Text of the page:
THE AUTHOR does't even obscure decades-old conflicts with her own parents and siblings: She frankly relates that she's unwilling to host her parents in her Jerusalem home lest they resume the domineering and critical roles they played when she lived under their control.
"Suddenly I understood why I chose to keep in contact with them via art in the place where they live. There, far from my birthplace [of Jerusalem], I find a respite from the fear; only there, in the protective environment of the old age home, do I stop feeling angry. I can soften up and even sometimes feel love."
Since her parents were two of her pupils, Gaffni writes, "it was my privilege to describe in detail the complex experience of parent-child relationships when all are adults, and the great satisfaction one feels when it is possible to have an open dialogue. This late dialogue allows children to be their parents' teachers, while the parents serve as both pupils and critics."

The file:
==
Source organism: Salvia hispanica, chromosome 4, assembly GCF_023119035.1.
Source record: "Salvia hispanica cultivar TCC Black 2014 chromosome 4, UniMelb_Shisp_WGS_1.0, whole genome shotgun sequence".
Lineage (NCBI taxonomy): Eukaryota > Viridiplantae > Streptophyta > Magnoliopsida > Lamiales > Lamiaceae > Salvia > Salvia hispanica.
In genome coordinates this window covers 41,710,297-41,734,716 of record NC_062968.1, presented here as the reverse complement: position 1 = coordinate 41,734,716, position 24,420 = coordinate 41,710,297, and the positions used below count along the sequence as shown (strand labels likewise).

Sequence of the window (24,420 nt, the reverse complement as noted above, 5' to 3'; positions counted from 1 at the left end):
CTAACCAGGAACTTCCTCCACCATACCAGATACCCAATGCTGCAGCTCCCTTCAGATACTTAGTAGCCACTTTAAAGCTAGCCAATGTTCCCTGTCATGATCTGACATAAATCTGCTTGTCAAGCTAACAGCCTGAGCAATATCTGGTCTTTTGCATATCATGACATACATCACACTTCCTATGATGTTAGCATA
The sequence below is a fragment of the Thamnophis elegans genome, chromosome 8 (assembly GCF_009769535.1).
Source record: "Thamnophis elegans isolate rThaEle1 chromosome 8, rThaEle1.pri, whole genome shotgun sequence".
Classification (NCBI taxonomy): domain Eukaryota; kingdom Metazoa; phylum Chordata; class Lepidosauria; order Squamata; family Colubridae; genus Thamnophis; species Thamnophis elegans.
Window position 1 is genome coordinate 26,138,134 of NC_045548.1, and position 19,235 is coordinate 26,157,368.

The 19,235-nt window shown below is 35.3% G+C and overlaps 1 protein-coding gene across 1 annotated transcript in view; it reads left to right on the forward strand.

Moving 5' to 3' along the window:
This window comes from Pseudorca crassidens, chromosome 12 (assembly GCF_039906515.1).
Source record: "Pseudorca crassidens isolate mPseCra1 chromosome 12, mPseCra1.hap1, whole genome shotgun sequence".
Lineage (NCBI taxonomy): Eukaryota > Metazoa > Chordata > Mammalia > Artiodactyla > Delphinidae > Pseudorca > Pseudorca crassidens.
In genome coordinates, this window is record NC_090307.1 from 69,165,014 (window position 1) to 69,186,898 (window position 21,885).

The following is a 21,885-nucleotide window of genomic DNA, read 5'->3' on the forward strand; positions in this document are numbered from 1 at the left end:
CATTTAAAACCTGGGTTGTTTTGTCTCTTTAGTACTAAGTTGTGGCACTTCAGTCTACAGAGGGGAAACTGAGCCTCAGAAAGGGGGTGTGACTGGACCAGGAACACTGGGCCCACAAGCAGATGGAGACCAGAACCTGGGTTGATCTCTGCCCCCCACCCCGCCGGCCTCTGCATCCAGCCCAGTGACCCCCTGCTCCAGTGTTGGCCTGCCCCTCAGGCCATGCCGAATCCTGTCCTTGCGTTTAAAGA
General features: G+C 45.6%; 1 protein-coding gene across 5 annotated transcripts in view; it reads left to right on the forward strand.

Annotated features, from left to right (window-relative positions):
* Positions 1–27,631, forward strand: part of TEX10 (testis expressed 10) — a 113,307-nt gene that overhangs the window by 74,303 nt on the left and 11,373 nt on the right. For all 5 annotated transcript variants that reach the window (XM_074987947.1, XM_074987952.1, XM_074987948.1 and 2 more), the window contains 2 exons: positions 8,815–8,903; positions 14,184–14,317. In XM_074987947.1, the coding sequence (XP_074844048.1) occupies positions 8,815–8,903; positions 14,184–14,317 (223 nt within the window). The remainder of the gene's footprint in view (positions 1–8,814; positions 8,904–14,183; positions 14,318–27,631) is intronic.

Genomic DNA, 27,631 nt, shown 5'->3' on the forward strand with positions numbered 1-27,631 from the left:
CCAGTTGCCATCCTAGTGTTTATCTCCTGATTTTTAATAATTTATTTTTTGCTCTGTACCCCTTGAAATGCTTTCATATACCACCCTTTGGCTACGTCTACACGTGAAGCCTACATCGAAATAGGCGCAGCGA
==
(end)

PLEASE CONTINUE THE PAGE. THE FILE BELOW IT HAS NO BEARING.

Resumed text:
GAFFNI ORIGINALLY intended her book to be a technical guide to caregivers and counsellors, describing the process of teaching and the stages in which the elderly learned, Brick notes. But it turned out to be much more - a sensitive and personal diary describing her deeply felt connections with old people. Its potential audience is old people, caregivers, art teachers and virtually anyone who thinks about what it will mean to be elderly.
The author said she based her methods on a technique she adapted from the German-Jewish researcher Victor Lowenfeld, who studied the stages of artistic development. The basic principles are that every small child - without exception - can draw. Drawing is part-and-parcel of the way a child learns to understand reality. A child starts by simplified sketching, and only when he succeeds at that stage goes on to produce realistic images with up to 10 objects, such as a house, tree, human, flower, bird, animal, boat, car and plane.